These cortical areas mediating saccades send supranuclear fibers that decussate at the level of the oculomotor and trochlear nuclei before reaching the contralateral omnipause neurons (OPN) in the nucleus raphe interpositus of the pons. Between saccades, OPN tonically inhibit the burst neurons in the paramedian pontine reticular formation (PPRF) to facilitate fixation and reduce unwanted saccades. In one model, saccades are generated when signals from the supranuclear cortical and brainstem neurons inhibit the OPN, allowing the burst neurons in the PPRF to fire ( Fig. 16.2 ). Each PPRF also receives connections from the deep layer of the contralateral superior colliculus, which may be involved in the selection of targets for foveation in retinotopic coordinates. Located near the midline just ventral and rostral to each sixth nerve nucleus (see Chapter 15 ), each PPRF is the premotor center for generating horizontal saccadic eye movements. It is unlikely that omnipause cells are directly responsible for termination of saccades, which may instead be related to fastigial nucleus influence over the inhibitory burst neurons.
Each PPRF innervates the ipsilateral sixth nerve nucleus, which in turn innervates the ipsilateral lateral rectus muscle. The sixth nerve nucleus also supplies the interneurons, which immediately cross the midline and then climb within the medial longitudinal fasciculus (MLF) to reach the contralateral medial rectus subnucleus within the oculomotor complex in the midbrain (see Fig. 16.2 ). The PPRF also sends fibers to the rostral interstitial nucleus of the medial longitudinal fasciculus (riMLF) in the midbrain (see Vertical Conjugate Gaze: Neuroanatomy ). Thus, the PPRF primarily coordinates horizontal but also has an influence upon vertical eye movements.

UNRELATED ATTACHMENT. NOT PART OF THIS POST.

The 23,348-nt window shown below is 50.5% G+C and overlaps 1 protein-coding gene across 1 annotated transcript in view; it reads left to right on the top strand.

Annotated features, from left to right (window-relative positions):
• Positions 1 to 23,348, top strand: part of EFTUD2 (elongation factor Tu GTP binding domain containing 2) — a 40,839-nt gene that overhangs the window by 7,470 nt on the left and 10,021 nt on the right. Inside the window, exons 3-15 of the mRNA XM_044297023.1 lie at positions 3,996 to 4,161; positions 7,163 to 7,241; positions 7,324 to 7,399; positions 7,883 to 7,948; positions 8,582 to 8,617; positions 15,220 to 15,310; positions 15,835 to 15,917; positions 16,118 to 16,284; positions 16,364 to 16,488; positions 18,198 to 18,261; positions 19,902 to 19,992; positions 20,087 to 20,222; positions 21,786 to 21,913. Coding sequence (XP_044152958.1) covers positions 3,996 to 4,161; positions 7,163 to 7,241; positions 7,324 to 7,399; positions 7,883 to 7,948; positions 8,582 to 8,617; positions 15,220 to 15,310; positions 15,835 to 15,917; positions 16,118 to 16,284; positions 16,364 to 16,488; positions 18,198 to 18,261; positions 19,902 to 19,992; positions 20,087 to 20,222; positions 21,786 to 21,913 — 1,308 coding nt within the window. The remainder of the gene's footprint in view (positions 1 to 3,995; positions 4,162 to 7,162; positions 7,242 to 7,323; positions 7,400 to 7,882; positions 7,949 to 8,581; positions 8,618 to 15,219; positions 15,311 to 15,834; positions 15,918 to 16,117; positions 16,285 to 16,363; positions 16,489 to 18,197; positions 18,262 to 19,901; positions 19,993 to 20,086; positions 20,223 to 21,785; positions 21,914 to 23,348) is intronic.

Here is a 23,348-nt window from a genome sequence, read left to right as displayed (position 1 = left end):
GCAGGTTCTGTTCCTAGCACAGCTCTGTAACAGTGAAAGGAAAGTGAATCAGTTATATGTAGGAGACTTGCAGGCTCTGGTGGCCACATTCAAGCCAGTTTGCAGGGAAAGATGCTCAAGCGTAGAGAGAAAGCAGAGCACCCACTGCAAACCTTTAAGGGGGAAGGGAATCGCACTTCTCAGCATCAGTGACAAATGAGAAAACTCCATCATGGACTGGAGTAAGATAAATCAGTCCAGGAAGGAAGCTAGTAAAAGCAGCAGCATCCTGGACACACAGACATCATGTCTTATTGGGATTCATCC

Information regarding eye position and maintenance of eccentric gaze is mediated by a neural integrator, consisting of neurons subserving horizontal (nucleus prepositus hypoglossi (NPH) and medial vestibular nuclei (MVN)) and vertical (interstitial nucleus of Cajal (inC)) eye movements (see also Chapter 17 ). After an eccentric saccade, viscoelastic forces in the orbit tend to drag the eye back into primary position. To counter this, neural integrator neurons modulate burst neuron activity in the PPRF and riMLF to maintain eccentric gaze. The dorsal vermis and the fastigial nuclei of the cerebellum are involved in the calibration of saccadic amplitude and fine tuning.
Popular in detailed eye movement evaluations and as nonspecific biomarkers (see later discussion) in schizophrenia, for example, antisaccades are conjugate eye movements directed away from a visual stimulus. Individuals are shown a target in the periphery and instructed to look in the opposite direction. Antisaccades require the suppression of reflexive saccades toward the target, and this inhibition is believed to be mediated by the dorsolateral prefrontal cortex. Evaluation of the saccadic system has become an effective means of diagnosing concussion and mild traumatic brain injury. A tool called the King–Devick test is used, in which the subject is asked to rapidly read a series of unevenly spaced numbers while being timed. Poor individual performance versus baseline prehead injury scores have been associated with concussion and postconcussive memory impairment, because areas such as the dorsolateral prefrontal cortex are important for both saccades and immediate memory. Prolongation of the intersaccadic interval (ISI) and an increase in the number of saccades are the most common reasons for longer times to complete the King-Devick test following a concussion.